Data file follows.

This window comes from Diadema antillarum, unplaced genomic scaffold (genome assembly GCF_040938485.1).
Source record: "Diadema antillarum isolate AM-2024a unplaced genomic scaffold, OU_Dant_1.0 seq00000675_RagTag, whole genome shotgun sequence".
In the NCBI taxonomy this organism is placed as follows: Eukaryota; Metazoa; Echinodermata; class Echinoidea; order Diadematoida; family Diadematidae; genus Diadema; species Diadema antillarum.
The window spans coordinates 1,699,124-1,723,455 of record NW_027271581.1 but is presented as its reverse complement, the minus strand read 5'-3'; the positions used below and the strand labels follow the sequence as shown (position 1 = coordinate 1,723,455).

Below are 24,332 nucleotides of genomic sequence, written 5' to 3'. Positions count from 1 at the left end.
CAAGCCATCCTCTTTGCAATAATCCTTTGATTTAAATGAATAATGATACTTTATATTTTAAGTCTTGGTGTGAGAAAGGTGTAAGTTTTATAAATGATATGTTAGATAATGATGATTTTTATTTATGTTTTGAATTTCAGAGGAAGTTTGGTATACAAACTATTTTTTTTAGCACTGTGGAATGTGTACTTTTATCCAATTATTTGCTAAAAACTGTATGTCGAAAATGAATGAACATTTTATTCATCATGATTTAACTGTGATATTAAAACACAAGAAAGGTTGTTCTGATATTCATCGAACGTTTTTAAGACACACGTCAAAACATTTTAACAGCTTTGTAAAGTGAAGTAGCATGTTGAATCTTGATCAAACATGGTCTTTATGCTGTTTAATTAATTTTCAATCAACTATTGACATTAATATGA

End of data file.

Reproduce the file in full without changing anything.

This window comes from Diadema antillarum, unplaced genomic scaffold (genome assembly GCF_040938485.1).
Source record: "Diadema antillarum isolate AM-2024a unplaced genomic scaffold, OU_Dant_1.0 seq00000675_RagTag, whole genome shotgun sequence".
In the NCBI taxonomy this organism is placed as follows: Eukaryota; Metazoa; Echinodermata; class Echinoidea; order Diadematoida; family Diadematidae; genus Diadema; species Diadema antillarum.
The window spans coordinates 1,699,124-1,723,455 of record NW_027271581.1 but is presented as its reverse complement, the minus strand read 5'-3'; the positions used below and the strand labels follow the sequence as shown (position 1 = coordinate 1,723,455).

Below are 24,332 nucleotides of genomic sequence, written 5' to 3'. Positions count from 1 at the left end.
CAAGCCATCCTCTTTGCAATAATCCTTTGATTTAAATGAATAATGATACTTTATATTTTAAGTCTTGGTGTGAGAAAGGTGTAAGTTTTATAAATGATATGTTAGATAATGATGATTTTTATTTATGTTTTGAATTTCAGAGGAAGTTTGGTATACAAACTATTTTTTTTAGCACTGTGGAATGTGTACTTTTATCCAATTATTTGCTAAAAACTGTATGTCGAAAATGAATGAACATTTTATTCATCATGATTTAACTGTGATATTAAAACACAAGAAAGGTTGTTCTGATATTCATCGAACGTTTTTAAGACACACGTCAAAACATTTTAACAGCTTTGTAAAGTGAAGTAGCATGTTGAATCTTGATCAAACATGGTCTTTATGCTGTTTAATTAATTTTCAATCAACTATTGACATTAATATGA